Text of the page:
Earl Butz – Richard Nixon’s Secretary of Agriculture – was famous for telling farmers to “get big or get out.” His tenure set off a frenzy of consolidation in agriculture pushing small farmers off their land and turning neighbors against each other in an everyone-for-themselves scramble for more acreage.
Farming began its perilous decline from stewardship rooted in a noble love of land and community, to a business awash in chemicals, debt, and profit. Fortunately, there has been an explosion in movements committed to reviving small scale agriculture and Vermont has been a national leader on this front. Vermont’s political leadership from the national level on down has clearly taken notice and made important efforts to promote and protect small Vermont farmers.
Given this success, I have to admit that I am perplexed why the obvious analogy with education seems to have escaped so many politicians in the state. How could the very same people that drive past chain stores to buy their eggs at the farm stand not see that Act 46 is repeating Butz’s error by telling school districts to get big and get out? How do they miss the irony of wanting to support local businesses and local farmers while forcing local schools to give up the very qualities that distinguish them?
The most consistent answer has been a familiar one – the cost of small and local education is high. But the answer should also be familiar – you get what you pay for. That is, just as with small scale agriculture, it is expensive to produce a quality result. But not all expenses and benefits are easy to quantify. In agribusiness, they call degraded air, soil, and water “externalities.” Those are costs that the industrial “farmer” doesn’t incur directly and thus are not built into the price. Advocates of school consolidation ignore a different set of externalities. When they trot out their economic projections they, like Butz, focus on the bottom line. They ignore the steep social price paid by communities that lose their local school board, and eventually their school. Those qualitative losses don’t fit in their spreadsheets, but that doesn’t make them any less real.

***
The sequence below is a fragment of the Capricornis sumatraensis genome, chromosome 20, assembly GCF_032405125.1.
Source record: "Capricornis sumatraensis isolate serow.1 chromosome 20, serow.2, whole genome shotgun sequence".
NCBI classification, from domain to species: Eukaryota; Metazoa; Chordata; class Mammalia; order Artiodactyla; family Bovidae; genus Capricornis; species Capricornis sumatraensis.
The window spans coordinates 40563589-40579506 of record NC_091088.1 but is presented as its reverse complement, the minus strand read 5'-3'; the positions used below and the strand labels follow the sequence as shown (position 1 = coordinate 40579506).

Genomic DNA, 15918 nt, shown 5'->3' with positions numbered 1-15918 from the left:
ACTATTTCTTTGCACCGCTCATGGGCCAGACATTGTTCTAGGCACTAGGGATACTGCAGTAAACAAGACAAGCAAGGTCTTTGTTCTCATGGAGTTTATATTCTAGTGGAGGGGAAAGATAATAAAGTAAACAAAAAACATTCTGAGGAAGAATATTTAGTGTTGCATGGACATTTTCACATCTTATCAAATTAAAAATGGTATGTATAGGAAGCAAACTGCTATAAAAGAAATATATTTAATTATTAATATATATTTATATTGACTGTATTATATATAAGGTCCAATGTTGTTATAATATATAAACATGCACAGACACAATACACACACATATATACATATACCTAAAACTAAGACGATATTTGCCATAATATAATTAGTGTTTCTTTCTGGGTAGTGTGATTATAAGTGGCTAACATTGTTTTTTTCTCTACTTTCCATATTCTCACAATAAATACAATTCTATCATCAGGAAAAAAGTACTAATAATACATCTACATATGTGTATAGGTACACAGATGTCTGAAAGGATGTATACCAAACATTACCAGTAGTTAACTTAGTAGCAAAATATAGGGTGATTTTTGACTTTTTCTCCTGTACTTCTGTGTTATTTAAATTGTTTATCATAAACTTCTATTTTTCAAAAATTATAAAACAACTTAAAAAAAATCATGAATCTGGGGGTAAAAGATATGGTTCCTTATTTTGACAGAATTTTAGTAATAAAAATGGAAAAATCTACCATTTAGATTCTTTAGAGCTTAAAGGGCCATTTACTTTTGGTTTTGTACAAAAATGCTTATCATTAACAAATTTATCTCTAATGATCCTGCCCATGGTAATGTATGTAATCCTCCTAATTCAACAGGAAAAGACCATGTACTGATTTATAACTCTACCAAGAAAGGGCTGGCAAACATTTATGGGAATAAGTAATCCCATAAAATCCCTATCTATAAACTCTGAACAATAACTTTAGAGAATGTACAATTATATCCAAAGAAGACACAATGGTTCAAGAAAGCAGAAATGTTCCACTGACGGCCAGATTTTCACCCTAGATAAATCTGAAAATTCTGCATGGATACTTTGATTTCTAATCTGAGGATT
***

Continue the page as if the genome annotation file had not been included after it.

As they do with agriculture, our legislators should champion the allure of Vermont’s small schools, and what makes them distinct from schools in the suburbs of Massachusetts and New York. Instead, they seem fixated on emulating those places and degrading the unique soil in which life in the Green Mountain state is cultivated. Vermont’s educational and farming successes are hard earned – from grit, sacrifice and ingenuity. Those are the qualities we should propagate rather than the false promise of “get big or get out” solutions.
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